“goes back” to the abuse in his mind, and still thinks about it.
This all creates a bit of a puzzle. In the decision, Lucev J discusses the insult:
It is not sufficient that Mr Kanapathy feel hurt or humiliated by the abuse. The abuse must be reasonably likely to offend, insult, humiliate or intimidate. Does calling someone a “prick”, both simply and descriptively (that is, “Singaporean prick” and “short prick”) mean that those words are reasonably likely to offend, insult, humiliate or intimidate? Self-evidently, the answer would appear to be “yes”. The self-evident view is supported by a consideration of the colloquial and slang meanings of “prick”, which include meanings from:
standard dictionaries such as:
A stupid, contemptible, or annoying person (esp. a man or boy) also used as a general term of abuse.
colloquial … an unpleasant or despicable person.
and from a more edgy modern online dictionary [Lucev J used Urban Dictionary], the following:
derogatory term used to sum up the existence of a worthless arsehole a total arsehole, jerk, or jackoff (or jagoff) someone who is completely worthless complete arsehole an ungrateful piece of shit of a person.
It is evident both from the meaning of the word, and the manner and context of its use by Ms in de Braekt to Mr Kanapathy, that viewed objectively, it was reasonably likely to, and did, offend, insult and humiliate Mr Kanapathy. [References omitted]
But this is where I think there’s a problem. The Racial Discrimination Act says that it’s not enough that the act offends, insults, and humiliates; it has to be ‘because of the race, colour or national or ethnic origin of the other person’.
Lucev J discusses this briefly:
In relation to whether the act was done because of Mr Kanapathy’s national origin, it suffices to observe that Ms in de Braekt referred to the fact that Mr Kanapathy was from Singapore, told him to go back to “your country”, that is Singapore, and told him that “we don’t need people like you here”, the “people like you” obviously being a reference to, in context, his being from Singapore. Similarly, the reference to Mr Kanapathy as a “Singaporean prick” makes it clear that the abuse was based upon Mr Kanapathy’s national origin. The ongoing use of the word “prick” after it having been used in conjunction with the fact that Mr Kanapathy was from Singapore, and Ms in de Braekt calling him a “Singaporean prick” means that the other uses of “prick” in such close proximity in time can also arguably be seen to be reference back to, at least in part, Mr Kanapathy’s national origin. In any event the express use of, and reference to, his Singaporean origins is sufficient to find that the abuse was as a consequence of Mr Kanapathy’s national origin.
This seems like a weird understanding. The only part of the insult which seems to be relevant is the part where Ms in de Braekt said that Mr Kanapathy should ‘go back’ to Singapore. The ‘prick’ part doesn’t seem to be racially motivated and yet this was the part of the Ms in de Braekt’s statement that Lucev J deemed to offend, insult, and humiliate Mr Kanapathy.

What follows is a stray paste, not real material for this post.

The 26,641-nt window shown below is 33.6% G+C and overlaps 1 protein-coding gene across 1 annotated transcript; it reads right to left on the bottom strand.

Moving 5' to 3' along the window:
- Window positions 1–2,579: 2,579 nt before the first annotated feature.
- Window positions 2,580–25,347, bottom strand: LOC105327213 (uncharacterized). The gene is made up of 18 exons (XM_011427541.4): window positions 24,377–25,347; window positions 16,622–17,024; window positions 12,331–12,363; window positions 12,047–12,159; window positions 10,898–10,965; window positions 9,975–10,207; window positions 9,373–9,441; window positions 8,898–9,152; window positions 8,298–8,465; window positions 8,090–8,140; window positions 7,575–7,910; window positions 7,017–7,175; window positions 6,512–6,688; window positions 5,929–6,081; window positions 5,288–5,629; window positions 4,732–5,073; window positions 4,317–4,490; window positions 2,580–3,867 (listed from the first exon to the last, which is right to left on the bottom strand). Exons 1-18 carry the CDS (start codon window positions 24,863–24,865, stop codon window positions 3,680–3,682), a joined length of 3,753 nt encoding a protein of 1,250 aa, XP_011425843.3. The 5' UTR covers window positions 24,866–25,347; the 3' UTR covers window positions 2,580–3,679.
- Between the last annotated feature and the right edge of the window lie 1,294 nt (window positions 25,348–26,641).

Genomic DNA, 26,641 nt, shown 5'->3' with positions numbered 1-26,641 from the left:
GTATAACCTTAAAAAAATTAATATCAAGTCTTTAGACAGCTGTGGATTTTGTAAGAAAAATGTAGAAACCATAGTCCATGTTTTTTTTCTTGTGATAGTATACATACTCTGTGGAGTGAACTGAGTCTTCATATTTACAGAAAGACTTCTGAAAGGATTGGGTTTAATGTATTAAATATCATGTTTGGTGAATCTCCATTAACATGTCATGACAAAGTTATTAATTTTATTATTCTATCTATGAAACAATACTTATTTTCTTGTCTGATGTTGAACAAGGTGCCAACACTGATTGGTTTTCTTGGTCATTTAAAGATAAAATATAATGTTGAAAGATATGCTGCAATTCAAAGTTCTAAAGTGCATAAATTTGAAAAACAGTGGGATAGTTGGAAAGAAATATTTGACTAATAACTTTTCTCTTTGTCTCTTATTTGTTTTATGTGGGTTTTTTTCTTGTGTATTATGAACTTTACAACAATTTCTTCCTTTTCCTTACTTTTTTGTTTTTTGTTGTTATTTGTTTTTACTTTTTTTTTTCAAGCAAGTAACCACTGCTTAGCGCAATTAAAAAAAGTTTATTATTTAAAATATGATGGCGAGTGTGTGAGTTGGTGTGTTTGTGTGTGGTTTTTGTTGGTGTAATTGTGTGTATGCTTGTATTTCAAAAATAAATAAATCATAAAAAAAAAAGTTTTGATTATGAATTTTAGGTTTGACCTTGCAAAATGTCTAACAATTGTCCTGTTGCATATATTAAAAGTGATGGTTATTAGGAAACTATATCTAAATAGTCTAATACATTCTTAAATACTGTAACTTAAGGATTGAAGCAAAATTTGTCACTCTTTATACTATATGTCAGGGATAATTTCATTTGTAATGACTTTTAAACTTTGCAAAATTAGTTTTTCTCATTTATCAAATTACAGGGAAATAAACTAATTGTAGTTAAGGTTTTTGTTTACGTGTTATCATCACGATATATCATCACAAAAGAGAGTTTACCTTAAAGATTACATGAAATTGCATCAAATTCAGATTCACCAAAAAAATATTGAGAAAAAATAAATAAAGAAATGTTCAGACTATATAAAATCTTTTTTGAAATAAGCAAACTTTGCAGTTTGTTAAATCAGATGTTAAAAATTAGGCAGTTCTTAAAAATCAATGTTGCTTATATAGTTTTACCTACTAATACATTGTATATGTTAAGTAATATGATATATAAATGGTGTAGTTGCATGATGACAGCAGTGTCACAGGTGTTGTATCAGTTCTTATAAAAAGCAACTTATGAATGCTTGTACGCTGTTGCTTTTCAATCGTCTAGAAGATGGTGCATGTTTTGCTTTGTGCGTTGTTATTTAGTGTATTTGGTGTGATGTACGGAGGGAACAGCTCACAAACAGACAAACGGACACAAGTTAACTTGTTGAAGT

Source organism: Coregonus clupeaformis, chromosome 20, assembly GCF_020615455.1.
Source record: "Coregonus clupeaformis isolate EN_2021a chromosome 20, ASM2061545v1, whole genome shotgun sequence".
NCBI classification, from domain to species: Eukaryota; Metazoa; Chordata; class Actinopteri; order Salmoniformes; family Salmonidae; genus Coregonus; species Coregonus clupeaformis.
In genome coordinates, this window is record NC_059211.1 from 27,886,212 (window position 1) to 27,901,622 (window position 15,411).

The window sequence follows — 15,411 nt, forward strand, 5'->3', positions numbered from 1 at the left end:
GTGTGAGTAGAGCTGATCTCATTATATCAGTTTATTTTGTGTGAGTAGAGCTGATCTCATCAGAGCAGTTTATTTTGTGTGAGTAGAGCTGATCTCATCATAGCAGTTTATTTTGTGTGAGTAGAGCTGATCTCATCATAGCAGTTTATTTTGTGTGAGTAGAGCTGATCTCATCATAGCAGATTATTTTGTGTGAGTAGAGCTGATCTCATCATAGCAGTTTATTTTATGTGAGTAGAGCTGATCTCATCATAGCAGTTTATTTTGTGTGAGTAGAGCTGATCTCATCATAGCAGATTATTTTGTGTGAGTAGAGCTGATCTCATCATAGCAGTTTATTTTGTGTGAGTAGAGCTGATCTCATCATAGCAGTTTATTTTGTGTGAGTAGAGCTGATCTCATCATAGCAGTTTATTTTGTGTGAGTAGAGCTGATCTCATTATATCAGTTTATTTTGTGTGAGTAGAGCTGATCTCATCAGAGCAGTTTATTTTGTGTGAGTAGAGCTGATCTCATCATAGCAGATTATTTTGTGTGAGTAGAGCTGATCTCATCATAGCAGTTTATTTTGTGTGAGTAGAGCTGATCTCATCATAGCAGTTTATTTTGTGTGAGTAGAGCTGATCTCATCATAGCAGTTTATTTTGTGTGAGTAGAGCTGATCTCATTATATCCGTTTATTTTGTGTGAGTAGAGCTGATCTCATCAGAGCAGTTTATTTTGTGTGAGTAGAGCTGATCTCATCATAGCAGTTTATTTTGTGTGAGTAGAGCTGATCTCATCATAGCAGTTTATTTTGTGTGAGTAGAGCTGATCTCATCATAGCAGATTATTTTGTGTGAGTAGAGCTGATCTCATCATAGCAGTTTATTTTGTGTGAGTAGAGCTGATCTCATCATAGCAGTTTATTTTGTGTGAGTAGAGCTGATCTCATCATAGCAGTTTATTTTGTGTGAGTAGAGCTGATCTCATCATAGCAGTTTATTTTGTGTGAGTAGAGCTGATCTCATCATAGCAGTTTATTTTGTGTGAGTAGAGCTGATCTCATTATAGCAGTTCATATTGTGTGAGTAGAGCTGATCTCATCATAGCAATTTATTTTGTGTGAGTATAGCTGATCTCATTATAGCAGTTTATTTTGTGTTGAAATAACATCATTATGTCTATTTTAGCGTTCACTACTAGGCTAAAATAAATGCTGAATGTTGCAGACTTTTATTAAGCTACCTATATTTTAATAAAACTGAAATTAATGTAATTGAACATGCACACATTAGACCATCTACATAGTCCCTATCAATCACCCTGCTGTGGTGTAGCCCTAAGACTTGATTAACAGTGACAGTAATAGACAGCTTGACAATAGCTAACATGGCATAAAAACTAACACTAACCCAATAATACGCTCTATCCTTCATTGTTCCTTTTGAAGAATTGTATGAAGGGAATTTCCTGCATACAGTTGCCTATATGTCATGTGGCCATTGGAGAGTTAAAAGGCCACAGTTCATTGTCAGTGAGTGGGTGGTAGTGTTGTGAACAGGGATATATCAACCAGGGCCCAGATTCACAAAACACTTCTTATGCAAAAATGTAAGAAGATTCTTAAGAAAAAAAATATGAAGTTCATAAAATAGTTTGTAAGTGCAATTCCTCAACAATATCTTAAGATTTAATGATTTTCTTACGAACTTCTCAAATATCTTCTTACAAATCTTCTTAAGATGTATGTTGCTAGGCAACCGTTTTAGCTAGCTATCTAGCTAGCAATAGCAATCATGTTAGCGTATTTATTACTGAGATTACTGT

In other words, there seems to be an unusual understanding of how the Racial Discrimination Act is to be applied here. Imagine a person is in a heated exchange in the street and is dishing out a torrent of abuse, reducing their interlocutor to tears. Just as they’re walking away, they happen to correctly reference that the person is from Tajikistan. Does this mean that the entire torrent of abuse up to that point is considered to be a racially motivated attack? Intuitively, we do not think so. It seems like there is a set of events (terrible, awful events which are inexcusable) which culminates in a particular event that was a racially discriminatory act.
When we apply this to Ms in de Braekt, there were a few acts — the total of which contributed to her being struck off the Roll — and one of those acts was a racially discriminatory slur. This reading would then change how the judgement would flow. Mr Kanapathy claims that he’s still humiliated and upset about being called a prick and that he — for some reason — needed a substantial amount of therapy to get over being called a prick. But the racially discriminatory act was not being called a prick but, instead, was being told that he should go back to Singapore. I doubt that Mr Kanapathy would be awarded $10,500 for that.
This is the puzzle for the Racial Discrimination Act. If it’s used in these sorts of cases, it starts to look like it’s an unreasonable legal remedy for people with thin skin. It’s clear that the Act needs defending against critics who appear pathologically incapable of reading s18D, but now it seems like the Act needs defending against people who lack the coping mechanisms to deal with ordinary terrible behaviour.
None of this is supposed to justify the terrible behaviour. Kanapathy did not deserve any abuse — racially motivated or otherwise. But Lucev J’s decision to extrapolate the meaning of ‘prick’ such that it was a racially discriminatory slur every time it was uttered by Ms in de Braekt seems like an unusual way to interpret behaviour through the lens of the Racial Discrimination Act.